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The Fight for $15: Good Politics, Bad Economics

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Raising the minimum wage might be good politics, but it’s bad economics – despite what some economists say.

Last week, the Maryland legislature overrode the governor’s veto and adopted a $15 per hour minimum wage. It was a major victory for the “Fight for $15” crowd, but it almost certainly won’t be for low-skilled workers — at least not the ones who whose maximum wage will be $0 per hour because they cannot find jobs.

The minimum wage debate takes place within a swirl of emotion that tends to blind us to basic facts. Wages are nothing but prices. And when the price for something goes up, demand for that thing drops. This is one of the most fundamental laws of economics. But for some reason, huge swaths of the population think this economic law ceases to operate just because you apply it to labor.

It doesn’t.

From this simple economic truth, we can safely say that employment levels for low-skilled workers will be lower with a higher minimum wage than it otherwise would have been.

As recently as the 1980s, this was almost universally accepted by economists — even those on the left. But things changed in 1994 with the release of the Card-Krueger study that purported to show raising the minimum wage did not have a substantial impact on employment. Economist Robert Murphy explained what happened in a 2014 article.

 Once the researchers controlled for other trends, it appeared that in practice, modest increases in the minimum wage had a negligible impact on employment in the low-skilled and teen populations. Indeed, this revisionist literature has grown so influential that, recently, 75 economists—including seven Nobel laureates—publicly signed a letter to prominent federal politicians, urging them to raise the federal minimum wage to $10.10 by 2016.”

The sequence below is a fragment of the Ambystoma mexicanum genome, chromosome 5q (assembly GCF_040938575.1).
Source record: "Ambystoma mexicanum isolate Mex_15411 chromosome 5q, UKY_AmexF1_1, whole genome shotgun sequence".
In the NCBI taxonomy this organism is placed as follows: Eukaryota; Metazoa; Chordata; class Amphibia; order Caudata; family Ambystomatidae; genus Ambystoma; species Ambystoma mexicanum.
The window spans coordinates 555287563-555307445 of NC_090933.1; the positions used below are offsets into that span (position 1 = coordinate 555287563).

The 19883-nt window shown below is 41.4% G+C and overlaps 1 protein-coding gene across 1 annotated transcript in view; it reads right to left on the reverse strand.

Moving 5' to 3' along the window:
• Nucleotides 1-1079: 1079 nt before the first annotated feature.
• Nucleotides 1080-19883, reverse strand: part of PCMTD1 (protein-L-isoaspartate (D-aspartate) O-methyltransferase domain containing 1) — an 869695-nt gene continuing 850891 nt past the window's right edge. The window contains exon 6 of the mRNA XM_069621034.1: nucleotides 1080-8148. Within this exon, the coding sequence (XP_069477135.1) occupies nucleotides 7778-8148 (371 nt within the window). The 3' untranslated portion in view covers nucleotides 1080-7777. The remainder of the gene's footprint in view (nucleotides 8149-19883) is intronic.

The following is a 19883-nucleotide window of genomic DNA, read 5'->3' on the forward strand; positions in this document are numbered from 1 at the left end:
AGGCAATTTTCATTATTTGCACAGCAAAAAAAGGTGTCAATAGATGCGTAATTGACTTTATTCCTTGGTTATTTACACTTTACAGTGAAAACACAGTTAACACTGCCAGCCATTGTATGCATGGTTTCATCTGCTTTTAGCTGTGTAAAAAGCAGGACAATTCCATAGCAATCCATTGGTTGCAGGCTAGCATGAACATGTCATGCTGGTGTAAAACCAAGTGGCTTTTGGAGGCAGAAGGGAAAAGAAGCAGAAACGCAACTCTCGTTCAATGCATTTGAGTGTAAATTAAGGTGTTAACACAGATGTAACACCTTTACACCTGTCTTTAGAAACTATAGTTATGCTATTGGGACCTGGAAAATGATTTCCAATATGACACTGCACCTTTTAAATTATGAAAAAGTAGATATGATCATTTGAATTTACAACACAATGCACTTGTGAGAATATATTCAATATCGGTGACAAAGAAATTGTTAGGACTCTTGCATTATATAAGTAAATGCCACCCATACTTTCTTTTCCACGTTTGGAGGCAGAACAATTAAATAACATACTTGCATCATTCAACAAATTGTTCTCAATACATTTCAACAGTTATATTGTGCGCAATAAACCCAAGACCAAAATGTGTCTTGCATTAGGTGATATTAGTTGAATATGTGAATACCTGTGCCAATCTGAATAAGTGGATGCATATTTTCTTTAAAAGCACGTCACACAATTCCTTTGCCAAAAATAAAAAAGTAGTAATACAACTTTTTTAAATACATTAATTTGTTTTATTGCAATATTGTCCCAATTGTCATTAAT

So, what gives?

This is a prime, real-world example of a truth economist Frank Shostak explained in a recent article: without a firm grasp of basic economic principles, it becomes impossible to properly evaluate any observations you make and to properly interpret economic data.

Murphy and Tom Woods discussed these minimum wage studies during episode 182 of the Contra Krugman podcast. A Murphy pointed out, there has been a raging debate over these studies in the economic literature for years. Using different assumptions and variables in their equations, researchers can “prove” completely opposite conclusions using the exact same data-set. As Murphy put it, you can manipulate the math to “prove” just about anything.

This reveals an underlying problem with economic data-driven research. You can’t put the economy in a laboratory and isolate a single factor. There are hundreds of variables impacting employment in an economy at any given time. It’s virtually impossible to isolate the minimum wage and definitively say, “X caused Y.” Murphy summed it up this way during the podcast.

This stuff is tricky and a lot of times when you get into the weeds of it’s just ‘Aw, well they have their specifications and we find these statistically significant results,’ and these guys tweak it and you end up with something else. The data is messy and it’s noisy. That’s the problem with this stuff too. There are a lot of things going on besides just hiking the minimum wage that changes employment, and so, if you want to, you can keep changing your specifications until you get the result you want. You haven’t lied. You did the regression correctly given the data and the specification you looked at.”

Again – you have to have solid economic theory. And the logic of supply and demand is irrefutable. If you raise the price of labor, there will be less labor used. If a person produces $10 per hour of output, you aren’t going to pay him $15 per hour.

Opponents of the minimum wage are often caricatured as unconcerned with the plight of poor, low-skilled workers. And yet it’s the policies pushed by “Fight for $15” crowd that actually hurts the employment prospects of many of these workers. Of course, the workers who manage to keep their jobs will benefit from the higher pay. But lost in the analysis are those workers who lose their jobs or never get hired to begin with. They make nothing. And sadly, the remain virtually invisible in the political calculations.

Economist Frederic Bastiat implores us to look not only at the seen but also the unseen. This is the mark of a good economist. But politics only pays attention to what is seen. What is unseen can be swept under the rug for political expediency.

Minimum wage advocates seek to solve a legitimate problem facing American workers: their dollars buy less and less every year. But simply mandating employers fork over more dollars is a little like putting a band-aid on an amputation. It doesn’t do anything to address the underlying problem. We don’t have a wage problem. We have a money problem.

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